In theme-based seasons, Material Memory explores the effects of our changing environment—from digital technologies to the climate crisis—on our ability to access the record of our shared humanity, and the critical role that libraries, archives, museums, and other public institutions play in keeping cultural memory alive.
Episode Zero introduces the podcast through a conversation with CLIR President Charles Henry about the threats to our cultural record, what is at stake if it’s lost, and what can be done to protect it.
Season One celebrates the UN-designated Year of Indigenous Languages. In each of six episodes, host Joy Banks speaks with people involved in the work of restoring audio and audiovisual recordings of indigenous languages and their sometimes Herculean efforts to make these recordings accessible to the communities they represent.
Season Two, to be released in spring 2020, will explore the wicked problem of ensuring that born-digital material remains accessible for future generations.
Season Three, to be released in summer 2020, will look at the many ways in which the climate crisis is posing new risks to the survival of our human record.
Season 2 of Archives in Context Now Available
Cosponsored by SAA’s Publications Board, American Archivist Editorial Board, and Committee on Public Awareness, the podcast highlights archival literature and technologies and, most importantly, the people behind them. Listen to the new season via the Archives in Context website, iTunes, Google Play, and Spotify. Season 2 features interviews with:
- Peter Wosh, editor of the Archival Fundamentals Series III
- Laura Millar, author of A Matter of Facts: The Value of Evidence in an Information Age
- Christine Weideman and Mary Caldera, editors of Archival Values: Essays in Honor of Mark A. Greene
- Davia Nelson of The Kitchen Sisters, co-host of The Keepers podcast
- Teresa Brinati, director of publishing for SAA
- Kathleen D. Roe, author of Advocacy and Awareness for Archivists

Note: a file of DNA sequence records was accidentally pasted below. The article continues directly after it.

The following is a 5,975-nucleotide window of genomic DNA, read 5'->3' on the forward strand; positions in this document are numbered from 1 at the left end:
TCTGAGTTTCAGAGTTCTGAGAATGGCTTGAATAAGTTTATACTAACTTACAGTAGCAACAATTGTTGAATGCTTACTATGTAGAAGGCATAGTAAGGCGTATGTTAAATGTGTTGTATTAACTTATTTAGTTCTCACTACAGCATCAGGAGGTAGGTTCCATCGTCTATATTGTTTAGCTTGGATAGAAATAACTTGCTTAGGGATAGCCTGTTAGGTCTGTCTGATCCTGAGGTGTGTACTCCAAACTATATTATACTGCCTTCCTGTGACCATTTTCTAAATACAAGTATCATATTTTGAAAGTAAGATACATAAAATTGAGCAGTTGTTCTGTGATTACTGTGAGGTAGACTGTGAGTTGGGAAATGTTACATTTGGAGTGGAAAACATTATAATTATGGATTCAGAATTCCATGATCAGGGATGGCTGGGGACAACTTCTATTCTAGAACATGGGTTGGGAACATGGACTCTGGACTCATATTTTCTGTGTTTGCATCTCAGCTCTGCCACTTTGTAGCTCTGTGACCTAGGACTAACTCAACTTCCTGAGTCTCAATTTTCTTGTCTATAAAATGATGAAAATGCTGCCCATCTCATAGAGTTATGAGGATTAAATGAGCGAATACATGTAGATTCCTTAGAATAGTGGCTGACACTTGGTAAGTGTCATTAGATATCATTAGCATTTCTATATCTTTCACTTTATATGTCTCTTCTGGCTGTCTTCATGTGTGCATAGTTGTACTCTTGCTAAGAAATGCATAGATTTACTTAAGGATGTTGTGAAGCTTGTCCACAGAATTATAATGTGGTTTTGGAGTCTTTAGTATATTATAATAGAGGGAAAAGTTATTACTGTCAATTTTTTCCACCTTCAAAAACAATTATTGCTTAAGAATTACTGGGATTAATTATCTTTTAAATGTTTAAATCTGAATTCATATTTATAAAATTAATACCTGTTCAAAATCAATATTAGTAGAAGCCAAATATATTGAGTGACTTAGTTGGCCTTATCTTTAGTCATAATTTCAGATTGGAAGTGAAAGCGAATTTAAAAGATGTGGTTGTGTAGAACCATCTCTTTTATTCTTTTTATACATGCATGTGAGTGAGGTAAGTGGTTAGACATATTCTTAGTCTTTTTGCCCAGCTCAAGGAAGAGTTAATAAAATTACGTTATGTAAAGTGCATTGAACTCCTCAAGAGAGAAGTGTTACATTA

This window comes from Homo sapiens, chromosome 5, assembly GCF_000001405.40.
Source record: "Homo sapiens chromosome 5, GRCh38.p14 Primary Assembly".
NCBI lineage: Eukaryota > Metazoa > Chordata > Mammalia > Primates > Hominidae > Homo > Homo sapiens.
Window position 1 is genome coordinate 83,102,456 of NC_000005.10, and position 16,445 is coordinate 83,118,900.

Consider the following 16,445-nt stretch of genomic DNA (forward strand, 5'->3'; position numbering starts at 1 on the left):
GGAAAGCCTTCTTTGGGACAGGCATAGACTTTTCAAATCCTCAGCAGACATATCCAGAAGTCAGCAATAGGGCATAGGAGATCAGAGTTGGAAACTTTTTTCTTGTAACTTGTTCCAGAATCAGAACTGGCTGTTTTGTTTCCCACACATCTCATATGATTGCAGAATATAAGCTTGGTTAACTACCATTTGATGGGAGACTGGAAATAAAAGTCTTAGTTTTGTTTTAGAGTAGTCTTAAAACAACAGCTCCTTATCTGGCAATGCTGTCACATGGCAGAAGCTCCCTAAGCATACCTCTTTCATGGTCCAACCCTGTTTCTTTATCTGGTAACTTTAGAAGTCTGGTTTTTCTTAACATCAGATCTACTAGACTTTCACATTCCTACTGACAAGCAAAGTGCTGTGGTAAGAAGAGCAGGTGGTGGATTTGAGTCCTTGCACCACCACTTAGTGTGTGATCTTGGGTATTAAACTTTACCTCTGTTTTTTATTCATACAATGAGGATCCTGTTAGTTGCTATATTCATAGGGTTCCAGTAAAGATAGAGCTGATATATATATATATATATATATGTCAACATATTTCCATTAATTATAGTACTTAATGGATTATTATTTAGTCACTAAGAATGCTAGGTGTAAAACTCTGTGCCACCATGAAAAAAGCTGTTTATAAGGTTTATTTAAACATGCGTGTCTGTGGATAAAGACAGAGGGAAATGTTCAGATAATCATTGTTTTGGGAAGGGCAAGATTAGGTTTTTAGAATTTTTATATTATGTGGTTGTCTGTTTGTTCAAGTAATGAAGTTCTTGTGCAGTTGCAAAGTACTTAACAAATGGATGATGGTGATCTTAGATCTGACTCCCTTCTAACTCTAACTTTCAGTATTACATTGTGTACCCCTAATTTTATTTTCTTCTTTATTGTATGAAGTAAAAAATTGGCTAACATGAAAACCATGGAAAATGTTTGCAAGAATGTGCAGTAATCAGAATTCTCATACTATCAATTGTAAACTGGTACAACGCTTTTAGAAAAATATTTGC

- Margot Note, author of Creating Family Archives: A Step-by-Step Guide to Saving Your Memories for Future Generations
As a tenured archivist in an academic library, I constantly think about what counts as “scholarship.” Traditionally, that means books and peer-reviewed articles. I strongly believe that while these are extremely valuable, it is necessary to push the boundaries beyond the traditional to include projects that require the same amount, if not more, work to accomplish. The intent of podcasts may not be for scholarly pursuit, but are important nonetheless.
Podcasts are one of those types of projects. Writing, directing, producing, and recording podcasts take a lot of time and skill. Although archivists have been creating podcasts for some time, recently I seem to come across more and more great work done by archivists. Further, at least to my knowledge, I have not yet found a place where podcasts about or created by archivists are compiled into one place.
So I decided to add a page to this site for podcasts. I prefer to not post ones that are reproductions of audio holdings, that are library-focused, or digital humanities projects. I will focus instead on podcasts where there are conversations and interpretations of archivists discussing their work, collections, institutions, researchers, and practices.
I expect that there are many I’m not aware of, so please let me know any suggestions!